of Boots, Paul Bennett, given
to a governmental committee
:

“I have no evidence to suggest
they are efficacious. It is about consumer choice for us and a large
number of our customers believe they are efficacious.”

To paraphrase, “we sell them
simply because they sell”—hardly the desired opinion of a company
seen to have the nation’s health at heart.

It was this latter revelation,
and the associated canard of “patient choice,” that galvanized our
group’s resolve to tackle homeopathy in the U.K. Our thinking was
thus: if the scientific consensus of over a century isn’t enough to
end support for homeopathy, then a different tactic was needed. Rather
than debate and squabble with entrenched supporters of homeopathy, educating
the public as to what homeopathy actually is—and, crucially, what
it entails—seemed a far more effective goal.

This approach wasn’t without
precedent, either. Opinion polls consistently showed public understanding
of homeopathy to be low, with many people unable to distinguish it from
“natural” and “herbal” medicines (they being subjects for a
whole other campaign, I’m sure). With this in mind, the way ahead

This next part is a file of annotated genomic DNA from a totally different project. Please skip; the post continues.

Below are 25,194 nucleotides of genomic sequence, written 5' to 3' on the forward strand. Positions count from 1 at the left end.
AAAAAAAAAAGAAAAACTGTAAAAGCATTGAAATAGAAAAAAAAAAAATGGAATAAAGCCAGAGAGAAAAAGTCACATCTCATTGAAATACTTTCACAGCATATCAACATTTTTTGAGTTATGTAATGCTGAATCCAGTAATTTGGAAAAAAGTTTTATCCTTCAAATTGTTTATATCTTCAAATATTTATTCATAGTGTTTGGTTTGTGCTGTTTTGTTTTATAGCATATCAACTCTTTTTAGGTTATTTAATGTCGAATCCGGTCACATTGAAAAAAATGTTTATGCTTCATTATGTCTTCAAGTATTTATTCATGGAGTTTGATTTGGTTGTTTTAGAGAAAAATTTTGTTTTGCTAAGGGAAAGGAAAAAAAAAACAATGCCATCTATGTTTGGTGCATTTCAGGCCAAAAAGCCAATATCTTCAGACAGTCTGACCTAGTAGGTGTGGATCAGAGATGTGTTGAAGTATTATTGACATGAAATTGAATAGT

became clear: do something the public would notice, keep the science
relatively simple, and present a clear message.

After we’d settled on a campaign
name, the message seemed to write itself—the 10:23 Campaign refers
not only to the time at which the “overdoses” took place (hence
the notation), but also to Avogadro's
constant
, which
describes the point at which a homeopathic product becomes (due to extreme
dilution) chemically indistinguishable from water. Homeopathic products
of course are routinely diluted many times beyond this point, a fact
that most casual homeopathy users are unaware of. To enforce this point,
we settled on a crisp, succinct slogan: “Homeopathy: There’s
Nothing In It.”
Usefully, the combination of the obscure numerical
name and short slogan made it almost impossible for media reporters